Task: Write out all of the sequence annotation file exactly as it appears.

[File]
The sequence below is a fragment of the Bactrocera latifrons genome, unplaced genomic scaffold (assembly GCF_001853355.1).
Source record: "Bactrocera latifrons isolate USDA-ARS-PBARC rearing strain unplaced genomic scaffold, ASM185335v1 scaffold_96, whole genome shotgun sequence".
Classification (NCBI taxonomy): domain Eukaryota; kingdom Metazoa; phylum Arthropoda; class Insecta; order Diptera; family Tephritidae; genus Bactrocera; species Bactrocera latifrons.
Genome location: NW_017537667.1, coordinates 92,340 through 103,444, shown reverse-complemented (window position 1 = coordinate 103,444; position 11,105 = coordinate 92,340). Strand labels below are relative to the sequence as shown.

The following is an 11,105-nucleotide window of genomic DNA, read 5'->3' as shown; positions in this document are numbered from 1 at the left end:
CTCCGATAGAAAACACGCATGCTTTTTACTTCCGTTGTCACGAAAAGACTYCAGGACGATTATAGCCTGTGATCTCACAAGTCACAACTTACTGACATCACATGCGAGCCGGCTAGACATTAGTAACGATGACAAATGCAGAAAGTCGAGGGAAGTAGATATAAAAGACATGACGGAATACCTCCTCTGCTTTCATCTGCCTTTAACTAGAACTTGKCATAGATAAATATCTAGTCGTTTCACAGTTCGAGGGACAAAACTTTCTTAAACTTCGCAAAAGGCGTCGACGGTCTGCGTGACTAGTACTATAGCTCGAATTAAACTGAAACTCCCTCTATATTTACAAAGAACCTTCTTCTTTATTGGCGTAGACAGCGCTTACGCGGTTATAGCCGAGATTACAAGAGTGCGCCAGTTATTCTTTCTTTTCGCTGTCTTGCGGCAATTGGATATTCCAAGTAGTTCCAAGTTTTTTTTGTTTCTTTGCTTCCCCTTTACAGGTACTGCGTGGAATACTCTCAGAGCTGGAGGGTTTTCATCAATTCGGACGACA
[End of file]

The sequence below is a fragment of the Bactrocera latifrons genome, unplaced genomic scaffold (assembly GCF_001853355.1).
Source record: "Bactrocera latifrons isolate USDA-ARS-PBARC rearing strain unplaced genomic scaffold, ASM185335v1 scaffold_96, whole genome shotgun sequence".
Classification (NCBI taxonomy): domain Eukaryota; kingdom Metazoa; phylum Arthropoda; class Insecta; order Diptera; family Tephritidae; genus Bactrocera; species Bactrocera latifrons.
Genome location: NW_017537667.1, coordinates 92,340 through 103,444, shown reverse-complemented (window position 1 = coordinate 103,444; position 11,105 = coordinate 92,340). Strand labels below are relative to the sequence as shown.

The following is an 11,105-nucleotide window of genomic DNA, read 5'->3' as shown; positions in this document are numbered from 1 at the left end:
CTCCGATAGAAAACACGCATGCTTTTTACTTCCGTTGTCACGAAAAGACTYCAGGACGATTATAGCCTGTGATCTCACAAGTCACAACTTACTGACATCACATGCGAGCCGGCTAGACATTAGTAACGATGACAAATGCAGAAAGTCGAGGGAAGTAGATATAAAAGACATGACGGAATACCTCCTCTGCTTTCATCTGCCTTTAACTAGAACTTGKCATAGATAAATATCTAGTCGTTTCACAGTTCGAGGGACAAAACTTTCTTAAACTTCGCAAAAGGCGTCGACGGTCTGCGTGACTAGTACTATAGCTCGAATTAAACTGAAACTCCCTCTATATTTACAAAGAACCTTCTTCTTTATTGGCGTAGACAGCGCTTACGCGGTTATAGCCGAGATTACAAGAGTGCGCCAGTTATTCTTTCTTTTCGCTGTCTTGCGGCAATTGGATATTCCAAGTAGTTCCAAGTTTTTTTTGTTTCTTTGCTTCCCCTTTACAGGTACTGCGTGGAATACTCTCAGAGCTGGAGGGTTTTCATCAATTCGGACGACA